When it comes to eliminating toxic pollution from our waterways
and the foods we eat, almost everyone agrees that the best idea is
to track down the chemicals, find out how they are getting into the
environment and then make decisions about how to handle the
It’s all common sense until politics comes into play.
If the chemicals are really hazardous and if substitutes for the
chemicals are available, then a ban on their use may be the right
decision. That has happened with pesticides, such as DDT, and
solvents, such as PCBs.
In the case of PCBs, banning these chemicals is not enough,
because they were used so widely and continue to hang around, both
in old products still in use and in the open environment. Waiting
for them to break down and disappear is not a practical
The solution involves conducting chemical detective work to find
out how the chemicals are traveling through the environment and
ultimately getting into people and animals. Some toxic sinks for
PCBs, such as old electrical equipment, can be identified and
destroyed before the chemicals begin leaking out. Others, such as
contaminated sediments at the bottom of Puget Sound, pose a more
Even when chemicals are banned, the ban is enforced with limits
on concentration, below which the chemical can still be used.
That’s the case with very low levels of PCBs found in some types of
inks and dyes. So when paper is recycled, the PCBs may escape into
the environment. We know that PCBs, which mimic hormones and can
wreak havoc on the body, can build up in fish, killer whales and
humans over time. The question for regulators becomes which sources
are the most important to eliminate.
In Washington state, chemical detectives tackle the toxic
compounds one at a time, compiling their findings into a chemical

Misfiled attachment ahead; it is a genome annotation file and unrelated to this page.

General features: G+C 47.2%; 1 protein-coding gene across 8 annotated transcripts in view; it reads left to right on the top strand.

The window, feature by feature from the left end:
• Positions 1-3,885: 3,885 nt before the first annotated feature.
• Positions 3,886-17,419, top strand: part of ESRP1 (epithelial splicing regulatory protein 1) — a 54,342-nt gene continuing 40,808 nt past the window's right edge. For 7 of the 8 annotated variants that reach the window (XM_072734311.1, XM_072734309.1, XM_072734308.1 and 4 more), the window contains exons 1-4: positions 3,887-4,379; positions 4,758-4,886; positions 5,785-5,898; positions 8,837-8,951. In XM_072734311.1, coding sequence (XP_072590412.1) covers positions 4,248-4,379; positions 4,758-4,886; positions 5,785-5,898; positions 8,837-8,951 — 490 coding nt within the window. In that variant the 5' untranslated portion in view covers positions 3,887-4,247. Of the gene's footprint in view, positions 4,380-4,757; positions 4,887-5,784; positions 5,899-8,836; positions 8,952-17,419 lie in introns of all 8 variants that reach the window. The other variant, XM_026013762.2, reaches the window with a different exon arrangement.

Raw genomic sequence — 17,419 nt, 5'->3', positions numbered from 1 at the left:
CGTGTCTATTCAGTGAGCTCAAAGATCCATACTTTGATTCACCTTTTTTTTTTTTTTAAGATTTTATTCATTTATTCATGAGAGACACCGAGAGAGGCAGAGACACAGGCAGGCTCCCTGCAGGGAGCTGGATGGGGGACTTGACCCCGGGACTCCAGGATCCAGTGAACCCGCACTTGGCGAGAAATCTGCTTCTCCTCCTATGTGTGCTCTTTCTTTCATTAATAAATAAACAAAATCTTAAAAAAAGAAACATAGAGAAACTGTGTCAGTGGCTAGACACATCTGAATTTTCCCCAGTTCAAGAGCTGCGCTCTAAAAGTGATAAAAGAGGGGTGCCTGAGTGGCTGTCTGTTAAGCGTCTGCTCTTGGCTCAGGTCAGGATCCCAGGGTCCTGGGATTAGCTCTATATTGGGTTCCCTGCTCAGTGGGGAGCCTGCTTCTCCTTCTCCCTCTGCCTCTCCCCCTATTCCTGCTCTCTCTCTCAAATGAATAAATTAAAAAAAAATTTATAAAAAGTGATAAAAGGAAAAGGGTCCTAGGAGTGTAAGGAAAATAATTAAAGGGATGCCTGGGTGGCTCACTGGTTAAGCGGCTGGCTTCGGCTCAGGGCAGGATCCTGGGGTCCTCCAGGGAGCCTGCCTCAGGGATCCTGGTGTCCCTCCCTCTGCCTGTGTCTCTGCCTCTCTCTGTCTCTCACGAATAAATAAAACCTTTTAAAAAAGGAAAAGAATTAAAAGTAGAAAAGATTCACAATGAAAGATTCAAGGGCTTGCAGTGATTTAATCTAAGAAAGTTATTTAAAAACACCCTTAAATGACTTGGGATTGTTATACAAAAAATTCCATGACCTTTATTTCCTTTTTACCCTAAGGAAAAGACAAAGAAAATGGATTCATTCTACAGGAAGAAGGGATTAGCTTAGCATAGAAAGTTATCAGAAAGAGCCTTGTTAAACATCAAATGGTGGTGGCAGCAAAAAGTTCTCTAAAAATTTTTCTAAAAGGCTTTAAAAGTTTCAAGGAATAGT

action plan. The chemical action
plan for PCBs was completed earlier this year. Others have been
done for mercury, lead, toxic
flame retardants and polyaromatic hydrocarbons.
I bring all this up because Gov. Jay Inslee and Department of
Ecology would like to increase the pace of studying potentially
toxic chemicals, including finding out what harm they are doing,
how they get into the food web and whether alternative chemicals
New chemicals are finding their way into household products,
cosmetics and other materials all the time, and studies continue to
raise concerns about old chemicals that we have lived with for a
long time. Some chemicals are the subject of vigorous and ongoing
The Washington Legislature has been asked by the governor to
fund Ecology for up to two chemical action plans per year. The
other question before lawmakers is how much authority to give
Ecology for banning chemicals and considering whether alternatives
are available. These are issues I covered in a story last week for
a nonprofit journalism group. The story was carried by the
Kitsap Sun on Sunday.
This issue of chemical action plans has gotten tangled up with
the need for Washington state to update its
water-quality standards, required under the federal Clean Water
Act. These standards, now under review by Ecology, determine which
water bodies in the state are considered clean of toxic substances
and which should be labeled “impaired.”
The standards also are used to develop discharge permits for
industrial facilities, sewage-treatment plants and occasionally
stormwater outfalls. The general implication is that if a discharge
from a pipe meets the state’s water quality standards, then it
won’t pollute the receiving waters.
Years ago, when most water pollution came from industrial and
sewage discharges, the program was successful in making the waters
substantially cleaner. More than 100 chemicals remain on the
Environmental Protection Agency’s priority pollutants list. All
these chemicals are still tested by dischargers, although the vast
majority are not detectible in fish caught in Puget Sound.
Meanwhile, other chemicals of growing concern are not on the list —
so they are not subject to testing, let alone regulatory